But let's face it: two decades after 9/11, Saudi Arabia's political leadership has a long way to go in cracking down on the sources of terrorism funding.
Along with China and Russia, Saudi Arabia has an appalling human rights record and to deny this does Paul Casey no credit.
What's the difference between 10,000 people being killed in air strikes, and a bunch of missiles taking out an oil processing facility for a few days? Money.
Senator Bob Menendez said he was "disappointed, but not surprised, that the Trump administration has failed once again to prioritize our long-term national security interests or stand up for human rights."
Senator Chris Murphy told Newsweek that "the intelligence does not say Iran is taking action unilaterally without regard to previous American decisions."
U.K. Foreign Minister Jeremy Hunt told reporters that "we are very worried about the risk of a conflict happening by accident, with an escalation that is unintended, really on either side."
President Donald Trump was set to leave the Arms Trade Treaty, but the U.S. has reportedly acted above international law for years in murky weapons sales around the world.
Russia has expanded its reach in Africa with a new nuclear deal in Ethiopia and sought further plans with Egypt and Saudi Arabia.
Turkey said its purchase of the S-400 defense system was "a done deal" as China and India also signed purchase agreements. Saudi Arabia and Qatar were among those looking to buy it as well.
A letter from the House oversight committee's chairman alleges that Trump administration staff used personal email to discuss transferring sensitive nuclear technology to the Saudis.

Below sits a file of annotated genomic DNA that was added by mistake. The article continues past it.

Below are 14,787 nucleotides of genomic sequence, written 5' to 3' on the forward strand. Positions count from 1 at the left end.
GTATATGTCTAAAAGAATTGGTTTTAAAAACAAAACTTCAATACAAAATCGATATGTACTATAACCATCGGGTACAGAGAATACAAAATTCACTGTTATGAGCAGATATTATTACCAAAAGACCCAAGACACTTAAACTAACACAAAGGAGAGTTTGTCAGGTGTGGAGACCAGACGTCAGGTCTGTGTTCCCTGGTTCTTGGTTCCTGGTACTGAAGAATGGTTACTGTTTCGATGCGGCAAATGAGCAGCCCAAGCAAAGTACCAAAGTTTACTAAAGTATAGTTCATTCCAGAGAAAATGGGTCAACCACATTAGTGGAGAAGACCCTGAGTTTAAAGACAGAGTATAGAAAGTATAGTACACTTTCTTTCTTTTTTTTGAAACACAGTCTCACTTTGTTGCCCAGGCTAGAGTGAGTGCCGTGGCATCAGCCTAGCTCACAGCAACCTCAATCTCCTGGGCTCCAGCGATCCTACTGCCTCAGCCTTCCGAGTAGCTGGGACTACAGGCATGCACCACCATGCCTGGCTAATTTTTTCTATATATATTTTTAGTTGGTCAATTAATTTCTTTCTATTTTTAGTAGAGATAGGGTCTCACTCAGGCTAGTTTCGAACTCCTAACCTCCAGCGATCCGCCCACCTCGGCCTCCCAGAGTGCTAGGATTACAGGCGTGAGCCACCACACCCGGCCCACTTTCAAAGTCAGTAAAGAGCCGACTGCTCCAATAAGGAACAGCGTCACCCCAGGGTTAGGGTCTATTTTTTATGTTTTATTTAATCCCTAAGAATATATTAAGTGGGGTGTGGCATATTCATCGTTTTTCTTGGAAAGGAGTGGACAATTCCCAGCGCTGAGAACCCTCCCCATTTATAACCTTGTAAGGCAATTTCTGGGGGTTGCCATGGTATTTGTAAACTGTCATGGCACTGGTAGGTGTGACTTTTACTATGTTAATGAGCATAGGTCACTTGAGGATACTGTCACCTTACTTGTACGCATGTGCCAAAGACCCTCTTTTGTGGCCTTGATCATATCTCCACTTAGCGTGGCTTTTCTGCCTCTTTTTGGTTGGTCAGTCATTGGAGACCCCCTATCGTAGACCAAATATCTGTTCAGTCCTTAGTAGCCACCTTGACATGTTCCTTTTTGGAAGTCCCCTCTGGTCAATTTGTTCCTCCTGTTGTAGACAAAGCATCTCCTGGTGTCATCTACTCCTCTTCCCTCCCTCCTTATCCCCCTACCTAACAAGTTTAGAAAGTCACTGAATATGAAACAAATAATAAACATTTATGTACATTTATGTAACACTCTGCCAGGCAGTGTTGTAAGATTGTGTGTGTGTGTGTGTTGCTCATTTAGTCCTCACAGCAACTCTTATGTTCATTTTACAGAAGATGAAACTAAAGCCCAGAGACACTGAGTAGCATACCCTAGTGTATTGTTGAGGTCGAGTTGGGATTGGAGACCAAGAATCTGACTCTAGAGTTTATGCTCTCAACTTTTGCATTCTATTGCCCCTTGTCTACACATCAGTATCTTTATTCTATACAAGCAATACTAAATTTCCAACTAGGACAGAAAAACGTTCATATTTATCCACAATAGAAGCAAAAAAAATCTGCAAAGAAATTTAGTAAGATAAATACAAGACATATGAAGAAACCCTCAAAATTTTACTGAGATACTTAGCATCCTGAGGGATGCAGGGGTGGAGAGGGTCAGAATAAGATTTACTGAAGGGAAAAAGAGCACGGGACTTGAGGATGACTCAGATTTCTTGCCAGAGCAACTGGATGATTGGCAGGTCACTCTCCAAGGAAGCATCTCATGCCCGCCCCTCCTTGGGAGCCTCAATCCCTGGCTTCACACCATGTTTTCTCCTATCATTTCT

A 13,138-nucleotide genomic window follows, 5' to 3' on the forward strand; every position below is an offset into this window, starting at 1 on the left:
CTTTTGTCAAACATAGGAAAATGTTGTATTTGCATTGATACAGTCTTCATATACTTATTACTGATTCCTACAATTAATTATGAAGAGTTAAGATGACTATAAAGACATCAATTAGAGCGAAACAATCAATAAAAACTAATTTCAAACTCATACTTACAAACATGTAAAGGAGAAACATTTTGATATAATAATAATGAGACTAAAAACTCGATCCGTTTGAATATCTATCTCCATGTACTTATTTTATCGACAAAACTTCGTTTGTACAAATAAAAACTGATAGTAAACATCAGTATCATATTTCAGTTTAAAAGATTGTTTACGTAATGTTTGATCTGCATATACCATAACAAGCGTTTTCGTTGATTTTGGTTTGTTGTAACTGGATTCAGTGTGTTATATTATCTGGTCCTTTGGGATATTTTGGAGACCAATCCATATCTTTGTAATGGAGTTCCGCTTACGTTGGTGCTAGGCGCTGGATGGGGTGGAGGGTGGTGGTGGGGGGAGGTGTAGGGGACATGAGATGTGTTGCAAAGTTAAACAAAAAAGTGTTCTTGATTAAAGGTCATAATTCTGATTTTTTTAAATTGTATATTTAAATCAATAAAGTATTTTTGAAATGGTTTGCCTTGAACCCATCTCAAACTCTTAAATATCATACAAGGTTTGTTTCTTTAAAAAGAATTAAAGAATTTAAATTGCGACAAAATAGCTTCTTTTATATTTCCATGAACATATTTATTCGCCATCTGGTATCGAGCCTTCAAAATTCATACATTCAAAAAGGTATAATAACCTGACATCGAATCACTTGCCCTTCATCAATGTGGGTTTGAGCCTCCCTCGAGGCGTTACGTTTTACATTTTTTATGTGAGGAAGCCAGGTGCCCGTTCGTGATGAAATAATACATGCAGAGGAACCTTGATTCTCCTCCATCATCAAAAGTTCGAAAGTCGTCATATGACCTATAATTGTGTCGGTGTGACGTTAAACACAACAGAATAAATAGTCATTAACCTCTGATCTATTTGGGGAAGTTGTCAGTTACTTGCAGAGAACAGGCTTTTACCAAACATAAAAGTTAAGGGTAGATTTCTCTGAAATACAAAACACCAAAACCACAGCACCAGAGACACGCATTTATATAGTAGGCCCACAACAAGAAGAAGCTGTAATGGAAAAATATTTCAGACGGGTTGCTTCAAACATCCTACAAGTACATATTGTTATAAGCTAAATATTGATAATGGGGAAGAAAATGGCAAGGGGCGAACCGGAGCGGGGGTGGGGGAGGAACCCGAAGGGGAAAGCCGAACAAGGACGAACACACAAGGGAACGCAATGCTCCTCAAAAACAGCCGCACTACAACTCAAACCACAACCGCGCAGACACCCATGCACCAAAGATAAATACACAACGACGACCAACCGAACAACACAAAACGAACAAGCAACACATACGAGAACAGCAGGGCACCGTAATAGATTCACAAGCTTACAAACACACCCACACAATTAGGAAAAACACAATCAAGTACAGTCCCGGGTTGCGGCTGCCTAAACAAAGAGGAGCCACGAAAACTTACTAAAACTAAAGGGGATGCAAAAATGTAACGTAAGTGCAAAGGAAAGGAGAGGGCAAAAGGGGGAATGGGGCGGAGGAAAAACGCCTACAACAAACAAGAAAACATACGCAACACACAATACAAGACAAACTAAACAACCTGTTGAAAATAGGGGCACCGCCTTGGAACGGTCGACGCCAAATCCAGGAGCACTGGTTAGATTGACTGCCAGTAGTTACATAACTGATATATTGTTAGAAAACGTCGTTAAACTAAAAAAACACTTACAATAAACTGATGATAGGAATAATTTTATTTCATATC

"Support impeachment!" the Californian Democrat tweeted.
Arab states are rehabilitating their ties with Syrian President Bashar al-Assad, but the United States is trying to stop them, pressuring allies like Saudi Arabia to stand against him.
The drills were designed "to protect the territorial waters of our country, maintain lines of communication and promote the flag of the Islamic Republic of Iran."
President Donald Trump ignored a deadline to provide more answers on the Saudi crown prince's alleged role in the killing of Jamal Khashoggi. Now senators are coming after him.
Riyadh denies the crown prince played any role in the killing of the journalist.
Trump's uncritical support for autocrats relies on the U.S. remaining the sole superpower in the region. But both their regime and America's global standing are more fragile than they appear.
Washington has sanctioned 17 Saudi officials for their alleged role in the killing of journalist Jamal Khashoggi.
Moscow believes the 33-year-old prince should succeed his father as king of Saudi Arabia.
The president offered his "Thanks to Saudi A!" for agreeing to rebuild Syria, but the details of the arrangement were not made clear.
Senators have for the first time used the powers afforded to them by the 1973 War Powers Resolution to block U.S. support for Saudi Arabia.